[v5,0/5] readmirror feature (sysfs and in-memory only approach; with new read_policy device)
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Anand Jain Feb. 17, 2020, 11:12 a.m. UTC
v5:
Worked on review comments as received in its previous version.
Please refer to individual patches for the specific changes.
Introduces the new read_policy 'device'.

v4:
Rename readmirror attribute to read_policy. Drop separate kobj for
readmirror instead create read_policy attribute in fsid kobj.
merge v2:2/3 and v2:3/3 into v4:2/2. Patch titles have changed.
 
v3:
v2:
Mainly fixes the fs_devices::readmirror declaration type from atomic_t
to u8. (Thanks Josef).

v1:
As of now we use only %pid method to read stripped mirrored data. So
application's process id determines the stripe id to be read. This type
of routing typically helps in a system with many small independent
applications tying to read random data. On the other hand the %pid
based read IO distribution policy is inefficient if there is a single
application trying to read large data as because the overall disk
bandwidth would remains under utilized.

One type of readmirror policy isn't good enough and other choices are
routing the IO based on device's waitqueue or manual when we have a
read-preferred device or a readmirror policy based on the target storage
caching. So this patch-set introduces a framework where we could add more
readmirror policies.

This policy is a filesystem wide policy as of now, and though the
readmirror policy at the subvolume level is a novel approach as it
provides maximum flexibility in the data center, but as of now its not
practical to implement such a granularity as you can't really ensure
reflinked extents will be read from the stripe of its desire and so
there will be more limitations and it can be assessed separately.

The approach in this patch-set is sys interface with in-memory policy.
And does not add any new readmirror type in this set, which can be add
once we are ok with the framework. Also the default policy remains %pid.

Previous works:
----------------------------------------------------------------------
There were few RFCs [1] before, mainly to figure out storage
(or in memory only) for the readmirror policy and the interface needed.

[1]
https://www.mail-archive.com/linux-btrfs@vger.kernel.org/msg86368.html

https://lore.kernel.org/linux-btrfs/20190826090438.7044-1-anand.jain@oracle.com/

https://lore.kernel.org/linux-btrfs/5fcf9c23-89b5-b167-1f80-a0f4ac107d0b@oracle.com/

https://patchwork.kernel.org/cover/10859213/

Mount -o:
In the first trial it was attempted to use the mount -o option to carry
the readmirror policy, this is good for debugging which can make sure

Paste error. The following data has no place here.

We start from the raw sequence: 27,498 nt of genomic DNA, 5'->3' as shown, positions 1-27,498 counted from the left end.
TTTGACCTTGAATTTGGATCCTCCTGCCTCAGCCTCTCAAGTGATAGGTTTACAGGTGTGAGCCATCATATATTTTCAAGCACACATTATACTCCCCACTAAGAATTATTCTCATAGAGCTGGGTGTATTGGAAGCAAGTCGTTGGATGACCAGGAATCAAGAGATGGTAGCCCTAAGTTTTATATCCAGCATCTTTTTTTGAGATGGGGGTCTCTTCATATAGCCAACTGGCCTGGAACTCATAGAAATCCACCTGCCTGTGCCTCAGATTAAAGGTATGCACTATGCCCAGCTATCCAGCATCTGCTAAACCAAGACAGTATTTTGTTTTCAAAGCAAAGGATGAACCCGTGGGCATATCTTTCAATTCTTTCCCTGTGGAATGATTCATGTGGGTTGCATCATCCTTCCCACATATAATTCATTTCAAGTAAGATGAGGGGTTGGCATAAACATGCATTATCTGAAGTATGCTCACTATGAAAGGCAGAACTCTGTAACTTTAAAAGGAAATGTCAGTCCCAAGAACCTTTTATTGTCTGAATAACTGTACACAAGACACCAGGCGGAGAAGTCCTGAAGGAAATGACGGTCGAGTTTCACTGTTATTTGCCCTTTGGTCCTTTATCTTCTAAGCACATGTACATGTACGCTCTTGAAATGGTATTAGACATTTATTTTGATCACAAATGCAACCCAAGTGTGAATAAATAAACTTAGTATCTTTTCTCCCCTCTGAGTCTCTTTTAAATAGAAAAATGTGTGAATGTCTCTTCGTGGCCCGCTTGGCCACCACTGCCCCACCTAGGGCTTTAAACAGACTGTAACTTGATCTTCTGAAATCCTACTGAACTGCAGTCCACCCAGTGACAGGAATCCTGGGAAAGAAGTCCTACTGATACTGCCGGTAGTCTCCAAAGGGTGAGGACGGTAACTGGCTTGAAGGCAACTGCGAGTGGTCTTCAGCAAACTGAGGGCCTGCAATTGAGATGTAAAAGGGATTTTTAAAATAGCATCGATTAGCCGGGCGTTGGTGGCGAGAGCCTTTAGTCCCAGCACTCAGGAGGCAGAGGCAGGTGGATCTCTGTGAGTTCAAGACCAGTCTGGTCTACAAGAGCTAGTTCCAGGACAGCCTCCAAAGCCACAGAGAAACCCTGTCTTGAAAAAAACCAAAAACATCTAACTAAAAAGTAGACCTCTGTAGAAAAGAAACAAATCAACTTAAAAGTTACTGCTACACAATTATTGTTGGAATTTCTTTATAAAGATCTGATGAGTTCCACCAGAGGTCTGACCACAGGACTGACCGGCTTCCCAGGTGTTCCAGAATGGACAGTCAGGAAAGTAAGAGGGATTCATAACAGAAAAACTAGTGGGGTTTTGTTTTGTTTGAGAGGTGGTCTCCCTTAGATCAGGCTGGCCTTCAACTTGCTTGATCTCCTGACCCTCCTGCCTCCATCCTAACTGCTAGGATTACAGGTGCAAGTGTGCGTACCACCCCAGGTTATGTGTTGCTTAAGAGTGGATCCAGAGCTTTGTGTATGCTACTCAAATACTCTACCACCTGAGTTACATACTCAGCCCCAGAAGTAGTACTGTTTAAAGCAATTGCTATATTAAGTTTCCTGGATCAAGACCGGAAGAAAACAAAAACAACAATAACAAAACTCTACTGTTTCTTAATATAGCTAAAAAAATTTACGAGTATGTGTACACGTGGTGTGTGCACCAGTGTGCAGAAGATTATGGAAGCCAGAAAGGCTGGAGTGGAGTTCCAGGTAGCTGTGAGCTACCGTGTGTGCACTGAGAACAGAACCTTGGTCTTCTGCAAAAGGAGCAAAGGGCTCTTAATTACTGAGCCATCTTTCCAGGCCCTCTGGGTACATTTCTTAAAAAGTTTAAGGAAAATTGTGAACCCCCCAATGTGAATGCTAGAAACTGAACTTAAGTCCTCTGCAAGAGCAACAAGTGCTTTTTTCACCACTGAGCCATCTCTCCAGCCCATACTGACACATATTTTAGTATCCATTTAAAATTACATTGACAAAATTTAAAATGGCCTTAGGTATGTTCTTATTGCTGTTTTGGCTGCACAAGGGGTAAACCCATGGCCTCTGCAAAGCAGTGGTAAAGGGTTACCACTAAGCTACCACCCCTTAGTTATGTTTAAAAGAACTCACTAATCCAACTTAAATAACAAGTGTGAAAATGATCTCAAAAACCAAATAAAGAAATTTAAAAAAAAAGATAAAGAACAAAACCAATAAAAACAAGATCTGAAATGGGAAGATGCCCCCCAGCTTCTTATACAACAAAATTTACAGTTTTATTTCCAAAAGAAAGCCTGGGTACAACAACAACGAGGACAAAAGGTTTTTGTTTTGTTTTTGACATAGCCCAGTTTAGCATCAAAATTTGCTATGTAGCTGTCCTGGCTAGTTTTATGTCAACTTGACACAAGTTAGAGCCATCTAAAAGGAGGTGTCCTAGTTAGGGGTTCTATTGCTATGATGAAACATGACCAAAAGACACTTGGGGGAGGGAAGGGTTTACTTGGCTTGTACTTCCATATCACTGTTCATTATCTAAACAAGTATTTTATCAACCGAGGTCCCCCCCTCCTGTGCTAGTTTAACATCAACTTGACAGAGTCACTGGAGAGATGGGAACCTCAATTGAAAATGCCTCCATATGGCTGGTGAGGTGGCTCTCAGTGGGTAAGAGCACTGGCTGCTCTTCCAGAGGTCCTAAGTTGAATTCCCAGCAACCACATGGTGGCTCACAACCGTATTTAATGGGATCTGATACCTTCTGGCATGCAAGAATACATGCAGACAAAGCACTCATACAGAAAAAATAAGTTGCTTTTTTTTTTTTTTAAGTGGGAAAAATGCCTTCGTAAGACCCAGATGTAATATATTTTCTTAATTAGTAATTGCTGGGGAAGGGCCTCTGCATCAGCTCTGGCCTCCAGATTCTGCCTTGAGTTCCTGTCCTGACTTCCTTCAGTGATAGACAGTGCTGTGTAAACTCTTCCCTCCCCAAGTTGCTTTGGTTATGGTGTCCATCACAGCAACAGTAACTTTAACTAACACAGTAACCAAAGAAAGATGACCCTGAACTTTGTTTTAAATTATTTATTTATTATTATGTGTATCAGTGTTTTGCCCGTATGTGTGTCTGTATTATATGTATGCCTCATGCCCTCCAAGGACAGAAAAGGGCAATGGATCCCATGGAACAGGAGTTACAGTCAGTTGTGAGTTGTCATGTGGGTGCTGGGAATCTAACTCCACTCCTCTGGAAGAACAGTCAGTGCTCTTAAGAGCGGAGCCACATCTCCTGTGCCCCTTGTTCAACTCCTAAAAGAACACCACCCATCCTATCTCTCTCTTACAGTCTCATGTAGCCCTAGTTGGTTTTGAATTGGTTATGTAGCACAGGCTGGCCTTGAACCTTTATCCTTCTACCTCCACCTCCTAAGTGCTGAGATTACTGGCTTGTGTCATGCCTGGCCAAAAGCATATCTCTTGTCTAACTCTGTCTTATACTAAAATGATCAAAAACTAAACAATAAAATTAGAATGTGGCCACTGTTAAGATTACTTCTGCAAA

even the mount thread metadata tree blocks are read from the disk desired.
It was very effective in testing radi1/raid10 write-holes.

Extended attribute:
As extended attribute is associated with the inode, to implement this
there is bit of extended attribute abuse or else makes it mandatory to
mount the rootid 5. Its messy unless readmirror policy is applied at the
subvol level which is not possible as of now. 

An item type:
The proposed patch was to create an item to hold the readmirror policy,
it makes sense when compared to the abusive extended attribute approach
but introduces a new item and so no backward compatibility.
-----------------------------------------------------------------------


Anand Jain (5):
  btrfs: add btrfs_strmatch helper
  btrfs: create read policy framework
  btrfs: create read policy sysfs attribute, pid
  btrfs: introduce new device-state read_preferred
  btrfs: introduce new read_policy device

 fs/btrfs/sysfs.c   | 145 +++++++++++++++++++++++++++++++++++++++++++++++++++++
 fs/btrfs/volumes.c |  45 ++++++++++++++++-
 fs/btrfs/volumes.h |  16 ++++++
 3 files changed, 205 insertions(+), 1 deletion(-)

Comments

David Sterba Feb. 18, 2020, 4:35 p.m. UTC | #1
On Mon, Feb 17, 2020 at 07:12:40PM +0800, Anand Jain wrote:
> v5:
> Worked on review comments as received in its previous version.
> Please refer to individual patches for the specific changes.
> Introduces the new read_policy 'device'.

The preparatory patches look overall good, there are some minor issues.

The last patch implementing the new policy needs explanation how it
works so users can decide if this is the right read policy for the use
case.
Anand Jain Feb. 19, 2020, 11:42 a.m. UTC | #2
> The last patch implementing the new policy needs explanation how it
> works so users can decide if this is the right read policy for the use
> case.

V6 adds more details.

HTH.